What invariably upsets Gaur is how Indians tend to despise themselves “too much”. “Baahar ki company hai (Is it a foreign company)?” is a question he often encounters at major exhibitions and conferences. He says he is partly happy because Gridbots has acquired the reputation of being a world-class company. He is, however, piqued about the assumption in the question that Indian companies can’t make top-class products. His experience of building cutting-edge technologies at home has given him all the confidence he needs for that.
As regards helping nuclear companies decommission their plants in Europe, he says his company hopes to play a big role. “We have many firsts to our credit and we want to prove it to the world at large,” he says. Not long ago, when a Tata Power plant had to be shut down because a log of wood had got stuck in a steam pipeline, experts recommended cutting open the pipe to extract it. It took Gaur and his team less than 72 hours to remove it and put the power plant back at work. No wonder then that in a recent report the Union Government listed Gaur among 25 high-tech innovators in the country. But then, accolades are not new to this ardent admirer of Apple co-founder and maker of Apple computers, Steve Wozniak, and Linus Torvalds, the Finnish American software engineer who was the principal author of the development of the Linux kernel, the fundamental part of operating systems. As an engineering student, Gaur had shown great promise in both hardware and software development. From 2002 to 2004, when he completed his degree, he had been selected year after year to exhibit at a coveted tech fest held at IIT Bombay. He has, over time, made it to the list of top-notch innovators selected by MIT Technology Review, one of the world’s most respected technology magazines. He has also been named a TED Fellow—which Gaur describes as the best recognition for an innovator.
Gridbots is now focusing on replacing humans in “dirty, dangerous and dull” jobs. One of them is scavenging inside sewers that carry human excreta. Gaur and his team have designed a robot to clean sewers for Tata Trust, which, according to its official website, has supported a nationwide survey on the status of manual scavenging in the country. The robot, says Gaur, goes inside the sewer and then cleans it up with the help of pumps. “Once the robot cleans a sewer, it doesn’t need to be cleaned for the next three years,” he elaborates, emphasising that the product helps save lives of people in a profession that is integrally related to their caste. The manual carrying of human faeces renders workers unhealthy at an early age, and, according to several reports, results in many premature deaths. Shunned by society, they continue to live on the fringes as the country marches ahead and creates panel after panel to stamp out the practice. Gaur believes that manual scavengers, who are more or less a hidden community, need liberation and rehabilitation. The practice is a crime against man, he says. No doubt his products have a direct impact on a huge chunk of society, especially the marginalised and the poor. As a young graduate, he had made products for the visually impaired that included an artificial retina, distance measuring software and so on.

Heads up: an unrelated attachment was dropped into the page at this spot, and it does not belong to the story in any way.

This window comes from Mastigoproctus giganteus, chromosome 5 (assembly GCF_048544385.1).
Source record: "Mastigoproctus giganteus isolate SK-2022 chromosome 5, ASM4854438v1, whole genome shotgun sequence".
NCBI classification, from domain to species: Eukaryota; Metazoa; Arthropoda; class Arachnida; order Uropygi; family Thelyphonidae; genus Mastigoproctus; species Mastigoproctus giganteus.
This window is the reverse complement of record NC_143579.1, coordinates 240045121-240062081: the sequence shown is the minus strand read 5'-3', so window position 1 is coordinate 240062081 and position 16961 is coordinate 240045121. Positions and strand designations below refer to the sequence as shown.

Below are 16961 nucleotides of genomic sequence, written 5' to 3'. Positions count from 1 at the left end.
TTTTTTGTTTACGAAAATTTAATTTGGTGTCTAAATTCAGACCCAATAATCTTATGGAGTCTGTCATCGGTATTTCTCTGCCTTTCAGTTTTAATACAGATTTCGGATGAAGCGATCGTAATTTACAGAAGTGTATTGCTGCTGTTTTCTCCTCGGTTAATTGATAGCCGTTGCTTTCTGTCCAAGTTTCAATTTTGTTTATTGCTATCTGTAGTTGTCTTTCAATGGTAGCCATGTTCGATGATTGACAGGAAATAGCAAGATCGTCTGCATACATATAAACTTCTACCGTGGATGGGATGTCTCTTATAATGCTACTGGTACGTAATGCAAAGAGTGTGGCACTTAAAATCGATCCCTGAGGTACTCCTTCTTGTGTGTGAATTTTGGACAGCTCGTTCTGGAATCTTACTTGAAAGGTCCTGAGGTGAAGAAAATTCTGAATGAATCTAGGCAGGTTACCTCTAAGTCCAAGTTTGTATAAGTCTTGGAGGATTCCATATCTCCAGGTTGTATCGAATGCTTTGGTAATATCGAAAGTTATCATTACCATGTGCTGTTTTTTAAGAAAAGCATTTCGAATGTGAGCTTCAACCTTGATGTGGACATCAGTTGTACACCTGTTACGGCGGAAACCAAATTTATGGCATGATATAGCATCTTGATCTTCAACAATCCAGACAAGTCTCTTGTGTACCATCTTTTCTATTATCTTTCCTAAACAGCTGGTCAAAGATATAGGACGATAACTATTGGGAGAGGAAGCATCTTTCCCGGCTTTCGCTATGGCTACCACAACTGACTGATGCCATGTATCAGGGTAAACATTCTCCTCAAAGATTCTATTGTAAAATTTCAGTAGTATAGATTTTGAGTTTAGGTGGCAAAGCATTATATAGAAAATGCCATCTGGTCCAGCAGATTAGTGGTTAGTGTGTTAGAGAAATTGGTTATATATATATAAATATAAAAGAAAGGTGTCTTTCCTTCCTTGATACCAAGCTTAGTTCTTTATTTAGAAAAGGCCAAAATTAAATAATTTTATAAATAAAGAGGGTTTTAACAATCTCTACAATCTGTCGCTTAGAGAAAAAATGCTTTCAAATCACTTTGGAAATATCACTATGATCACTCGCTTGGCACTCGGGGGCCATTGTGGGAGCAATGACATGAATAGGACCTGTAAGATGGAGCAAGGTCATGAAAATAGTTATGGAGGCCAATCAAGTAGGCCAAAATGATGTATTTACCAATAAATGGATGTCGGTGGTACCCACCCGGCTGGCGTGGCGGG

Gaur’s decision to set up his own business was unexpected. Prior to that, he had worked for a multinational company in Ahmedabad for three years after completing his BE, securing frequent promotions and higher pay. But by 2006, he says he was “pissed off” with what he was doing—it was mostly a management job. He had offers from bigger companies like Google, among others. But he wanted to develop his own products. There, too, he didn’t want a venture capitalist to dictate terms. Which is why he and his team chose to generate revenues on their own at Gridbot.
Within seven months of launching the company, Gaur had exhausted all his savings. The parents were concerned and rued that he had rejected plum job offers. But he was in no mood to give up. He soon found a way out: consulting. He would spend 7-8 days a month at Ahmedabad’s National Institute of Design, lecturing on robotics. He says he earned enough money to keep the company afloat, before big orders came in. Gridbots was incubated at the Centre for Innovation, Incubation and Entrepreneurship, Indian Institute of Management, Ahmedabad.